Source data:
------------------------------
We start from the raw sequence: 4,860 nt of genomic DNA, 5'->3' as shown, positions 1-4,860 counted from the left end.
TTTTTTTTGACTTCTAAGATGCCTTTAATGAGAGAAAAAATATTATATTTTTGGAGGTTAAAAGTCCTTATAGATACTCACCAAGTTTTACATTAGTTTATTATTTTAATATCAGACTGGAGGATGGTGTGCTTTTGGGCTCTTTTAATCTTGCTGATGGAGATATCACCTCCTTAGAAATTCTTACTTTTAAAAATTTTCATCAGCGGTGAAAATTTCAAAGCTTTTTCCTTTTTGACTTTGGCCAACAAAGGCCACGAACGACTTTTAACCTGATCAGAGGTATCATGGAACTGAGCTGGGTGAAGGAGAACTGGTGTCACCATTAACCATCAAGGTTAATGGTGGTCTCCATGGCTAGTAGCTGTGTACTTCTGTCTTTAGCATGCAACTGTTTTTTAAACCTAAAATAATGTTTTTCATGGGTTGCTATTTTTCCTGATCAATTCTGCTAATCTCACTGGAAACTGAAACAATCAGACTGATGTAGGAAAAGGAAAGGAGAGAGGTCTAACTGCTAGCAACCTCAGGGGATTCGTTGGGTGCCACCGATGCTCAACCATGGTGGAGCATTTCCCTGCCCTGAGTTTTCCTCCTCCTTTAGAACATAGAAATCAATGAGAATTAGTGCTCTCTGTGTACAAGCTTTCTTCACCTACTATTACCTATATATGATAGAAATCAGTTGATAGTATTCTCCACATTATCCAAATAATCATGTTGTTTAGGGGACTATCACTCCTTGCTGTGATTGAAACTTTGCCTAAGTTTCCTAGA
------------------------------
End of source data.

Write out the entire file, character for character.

We start from the raw sequence: 4,860 nt of genomic DNA, 5'->3' as shown, positions 1-4,860 counted from the left end.
TTTTTTTTGACTTCTAAGATGCCTTTAATGAGAGAAAAAATATTATATTTTTGGAGGTTAAAAGTCCTTATAGATACTCACCAAGTTTTACATTAGTTTATTATTTTAATATCAGACTGGAGGATGGTGTGCTTTTGGGCTCTTTTAATCTTGCTGATGGAGATATCACCTCCTTAGAAATTCTTACTTTTAAAAATTTTCATCAGCGGTGAAAATTTCAAAGCTTTTTCCTTTTTGACTTTGGCCAACAAAGGCCACGAACGACTTTTAACCTGATCAGAGGTATCATGGAACTGAGCTGGGTGAAGGAGAACTGGTGTCACCATTAACCATCAAGGTTAATGGTGGTCTCCATGGCTAGTAGCTGTGTACTTCTGTCTTTAGCATGCAACTGTTTTTTAAACCTAAAATAATGTTTTTCATGGGTTGCTATTTTTCCTGATCAATTCTGCTAATCTCACTGGAAACTGAAACAATCAGACTGATGTAGGAAAAGGAAAGGAGAGAGGTCTAACTGCTAGCAACCTCAGGGGATTCGTTGGGTGCCACCGATGCTCAACCATGGTGGAGCATTTCCCTGCCCTGAGTTTTCCTCCTCCTTTAGAACATAGAAATCAATGAGAATTAGTGCTCTCTGTGTACAAGCTTTCTTCACCTACTATTACCTATATATGATAGAAATCAGTTGATAGTATTCTCCACATTATCCAAATAATCATGTTGTTTAGGGGACTATCACTCCTTGCTGTGATTGAAACTTTGCCTAAGTTTCCTAGA